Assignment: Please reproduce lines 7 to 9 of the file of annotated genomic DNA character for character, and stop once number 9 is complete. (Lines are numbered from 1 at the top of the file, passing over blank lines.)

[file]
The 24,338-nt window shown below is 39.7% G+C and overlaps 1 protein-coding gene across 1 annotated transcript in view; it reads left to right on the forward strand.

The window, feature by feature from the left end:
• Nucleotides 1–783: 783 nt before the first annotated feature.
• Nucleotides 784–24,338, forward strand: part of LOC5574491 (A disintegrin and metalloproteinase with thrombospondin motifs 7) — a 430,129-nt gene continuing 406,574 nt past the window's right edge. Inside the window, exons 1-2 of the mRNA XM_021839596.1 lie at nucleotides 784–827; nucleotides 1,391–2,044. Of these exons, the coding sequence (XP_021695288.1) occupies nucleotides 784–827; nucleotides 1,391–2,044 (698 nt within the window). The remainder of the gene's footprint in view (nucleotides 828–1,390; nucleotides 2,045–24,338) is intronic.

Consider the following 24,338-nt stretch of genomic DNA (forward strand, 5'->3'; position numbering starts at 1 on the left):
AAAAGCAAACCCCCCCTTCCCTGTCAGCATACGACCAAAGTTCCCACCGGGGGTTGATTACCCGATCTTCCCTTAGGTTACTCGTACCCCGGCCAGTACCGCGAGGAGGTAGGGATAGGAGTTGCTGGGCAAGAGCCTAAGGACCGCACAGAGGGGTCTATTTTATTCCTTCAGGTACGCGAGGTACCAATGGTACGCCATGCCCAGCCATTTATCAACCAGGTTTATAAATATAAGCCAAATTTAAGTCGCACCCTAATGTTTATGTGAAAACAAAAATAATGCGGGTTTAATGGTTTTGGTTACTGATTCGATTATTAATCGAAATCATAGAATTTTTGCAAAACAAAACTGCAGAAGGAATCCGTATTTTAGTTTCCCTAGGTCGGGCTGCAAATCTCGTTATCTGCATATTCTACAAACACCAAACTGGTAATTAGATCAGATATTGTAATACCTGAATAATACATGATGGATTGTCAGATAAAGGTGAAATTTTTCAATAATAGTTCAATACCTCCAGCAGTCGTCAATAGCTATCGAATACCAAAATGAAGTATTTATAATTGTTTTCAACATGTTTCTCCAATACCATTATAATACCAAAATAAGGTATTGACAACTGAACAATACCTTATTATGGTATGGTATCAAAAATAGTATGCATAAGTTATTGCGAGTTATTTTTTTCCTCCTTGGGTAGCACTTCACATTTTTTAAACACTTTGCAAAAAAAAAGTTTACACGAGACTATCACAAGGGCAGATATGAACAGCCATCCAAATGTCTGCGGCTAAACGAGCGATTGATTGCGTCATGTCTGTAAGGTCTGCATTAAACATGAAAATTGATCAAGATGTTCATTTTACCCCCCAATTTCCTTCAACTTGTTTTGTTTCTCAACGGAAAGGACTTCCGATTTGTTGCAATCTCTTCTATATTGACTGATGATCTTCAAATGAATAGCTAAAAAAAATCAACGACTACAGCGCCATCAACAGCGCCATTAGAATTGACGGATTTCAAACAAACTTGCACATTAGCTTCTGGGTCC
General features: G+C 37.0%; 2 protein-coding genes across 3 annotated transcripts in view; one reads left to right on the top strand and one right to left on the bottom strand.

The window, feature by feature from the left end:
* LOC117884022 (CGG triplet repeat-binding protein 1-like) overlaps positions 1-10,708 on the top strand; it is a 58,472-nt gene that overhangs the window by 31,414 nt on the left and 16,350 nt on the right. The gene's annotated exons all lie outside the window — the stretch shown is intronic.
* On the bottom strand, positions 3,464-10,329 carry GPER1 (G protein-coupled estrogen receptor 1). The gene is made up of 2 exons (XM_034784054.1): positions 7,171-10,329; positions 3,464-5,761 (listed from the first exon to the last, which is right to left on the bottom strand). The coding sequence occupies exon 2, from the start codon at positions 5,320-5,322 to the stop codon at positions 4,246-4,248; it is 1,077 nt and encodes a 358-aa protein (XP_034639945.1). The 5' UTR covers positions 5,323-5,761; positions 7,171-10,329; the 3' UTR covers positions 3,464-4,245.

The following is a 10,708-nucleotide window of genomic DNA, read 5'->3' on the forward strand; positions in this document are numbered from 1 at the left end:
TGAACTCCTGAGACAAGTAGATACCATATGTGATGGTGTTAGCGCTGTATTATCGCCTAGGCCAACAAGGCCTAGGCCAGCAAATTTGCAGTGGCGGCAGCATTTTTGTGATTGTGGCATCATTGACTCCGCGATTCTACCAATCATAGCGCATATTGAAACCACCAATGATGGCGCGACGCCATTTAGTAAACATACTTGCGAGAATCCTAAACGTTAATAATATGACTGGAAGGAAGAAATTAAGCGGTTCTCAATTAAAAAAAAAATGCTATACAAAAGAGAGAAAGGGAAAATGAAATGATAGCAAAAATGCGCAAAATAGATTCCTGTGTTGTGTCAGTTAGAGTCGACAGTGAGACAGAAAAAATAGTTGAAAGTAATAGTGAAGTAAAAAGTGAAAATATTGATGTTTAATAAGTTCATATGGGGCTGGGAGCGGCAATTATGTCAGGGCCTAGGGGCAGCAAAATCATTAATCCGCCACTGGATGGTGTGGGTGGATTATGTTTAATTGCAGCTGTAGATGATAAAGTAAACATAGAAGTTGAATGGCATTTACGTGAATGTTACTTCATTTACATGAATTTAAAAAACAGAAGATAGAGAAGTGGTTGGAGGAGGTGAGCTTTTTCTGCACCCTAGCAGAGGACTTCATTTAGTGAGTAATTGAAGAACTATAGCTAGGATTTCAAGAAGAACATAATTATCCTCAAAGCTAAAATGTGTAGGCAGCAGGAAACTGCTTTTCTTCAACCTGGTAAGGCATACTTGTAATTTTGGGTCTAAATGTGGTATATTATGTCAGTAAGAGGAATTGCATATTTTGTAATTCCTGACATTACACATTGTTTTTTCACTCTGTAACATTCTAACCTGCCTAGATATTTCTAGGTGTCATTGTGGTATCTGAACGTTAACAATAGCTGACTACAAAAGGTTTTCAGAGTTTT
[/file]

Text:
General features: G+C 37.0%; 2 protein-coding genes across 3 annotated transcripts in view; one reads left to right on the top strand and one right to left on the bottom strand.

The window, feature by feature from the left end:
* LOC117884022 (CGG triplet repeat-binding protein 1-like) overlaps positions 1-10,708 on the top strand; it is a 58,472-nt gene that overhangs the window by 31,414 nt on the left and 16,350 nt on the right. The gene's annotated exons all lie outside the window — the stretch shown is intronic.